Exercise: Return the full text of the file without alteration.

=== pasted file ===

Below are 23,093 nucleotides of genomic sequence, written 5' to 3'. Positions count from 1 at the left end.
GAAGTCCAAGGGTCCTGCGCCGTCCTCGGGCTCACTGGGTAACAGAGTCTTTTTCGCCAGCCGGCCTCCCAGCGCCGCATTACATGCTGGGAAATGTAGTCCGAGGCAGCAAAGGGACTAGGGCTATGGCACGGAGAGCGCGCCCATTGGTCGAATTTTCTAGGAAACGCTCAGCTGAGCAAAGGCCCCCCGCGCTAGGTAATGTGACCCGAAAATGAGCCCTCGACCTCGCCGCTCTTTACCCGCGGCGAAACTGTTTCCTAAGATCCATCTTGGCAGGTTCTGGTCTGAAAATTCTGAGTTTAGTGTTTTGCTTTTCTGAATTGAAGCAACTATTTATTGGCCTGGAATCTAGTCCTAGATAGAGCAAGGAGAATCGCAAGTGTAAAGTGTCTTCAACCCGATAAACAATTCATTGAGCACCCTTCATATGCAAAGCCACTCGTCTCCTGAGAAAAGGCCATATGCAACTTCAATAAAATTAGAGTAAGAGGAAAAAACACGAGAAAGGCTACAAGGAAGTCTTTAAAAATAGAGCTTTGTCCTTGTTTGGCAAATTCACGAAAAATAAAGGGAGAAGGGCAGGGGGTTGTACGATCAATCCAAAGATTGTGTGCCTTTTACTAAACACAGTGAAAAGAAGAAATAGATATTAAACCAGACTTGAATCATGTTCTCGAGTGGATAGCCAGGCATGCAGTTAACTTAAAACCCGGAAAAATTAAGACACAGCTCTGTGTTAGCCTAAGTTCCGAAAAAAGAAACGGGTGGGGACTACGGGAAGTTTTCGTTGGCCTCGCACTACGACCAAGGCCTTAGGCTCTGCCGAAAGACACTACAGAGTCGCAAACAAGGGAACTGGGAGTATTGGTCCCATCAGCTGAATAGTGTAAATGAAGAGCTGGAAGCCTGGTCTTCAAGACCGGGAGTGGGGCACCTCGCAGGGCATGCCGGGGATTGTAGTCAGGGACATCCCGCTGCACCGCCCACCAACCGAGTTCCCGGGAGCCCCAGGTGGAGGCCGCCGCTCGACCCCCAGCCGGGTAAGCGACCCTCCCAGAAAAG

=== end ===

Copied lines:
Below are 23,093 nucleotides of genomic sequence, written 5' to 3'. Positions count from 1 at the left end.
GAAGTCCAAGGGTCCTGCGCCGTCCTCGGGCTCACTGGGTAACAGAGTCTTTTTCGCCAGCCGGCCTCCCAGCGCCGCATTACATGCTGGGAAATGTAGTCCGAGGCAGCAAAGGGACTAGGGCTATGGCACGGAGAGCGCGCCCATTGGTCGAATTTTCTAGGAAACGCTCAGCTGAGCAAAGGCCCCCCGCGCTAGGTAATGTGACCCGAAAATGAGCCCTCGACCTCGCCGCTCTTTACCCGCGGCGAAACTGTTTCCTAAGATCCATCTTGGCAGGTTCTGGTCTGAAAATTCTGAGTTTAGTGTTTTGCTTTTCTGAATTGAAGCAACTATTTATTGGCCTGGAATCTAGTCCTAGATAGAGCAAGGAGAATCGCAAGTGTAAAGTGTCTTCAACCCGATAAACAATTCATTGAGCACCCTTCATATGCAAAGCCACTCGTCTCCTGAGAAAAGGCCATATGCAACTTCAATAAAATTAGAGTAAGAGGAAAAAACACGAGAAAGGCTACAAGGAAGTCTTTAAAAATAGAGCTTTGTCCTTGTTTGGCAAATTCACGAAAAATAAAGGGAGAAGGGCAGGGGGTTGTACGATCAATCCAAAGATTGTGTGCCTTTTACTAAACACAGTGAAAAGAAGAAATAGATATTAAACCAGACTTGAATCATGTTCTCGAGTGGATAGCCAGGCATGCAGTTAACTTAAAACCCGGAAAAATTAAGACACAGCTCTGTGTTAGCCTAAGTTCCGAAAAAAGAAACGGGTGGGGACTACGGGAAGTTTTCGTTGGCCTCGCACTACGACCAAGGCCTTAGGCTCTGCCGAAAGACACTACAGAGTCGCAAACAAGGGAACTGGGAGTATTGGTCCCATCAGCTGAATAGTGTAAATGAAGAGCTGGAAGCCTGGTCTTCAAGACCGGGAGTGGGGCACCTCGCAGGGCATGCCGGGGATTGTAGTCAGGGACATCCCGCTGCACCGCCCACCAACCGAGTTCCCGGGAGCCCCAGGTGGAGGCCGCCGCTCGACCCCCAGCCGGGTAAGCGACCCTCCCAGAAAAG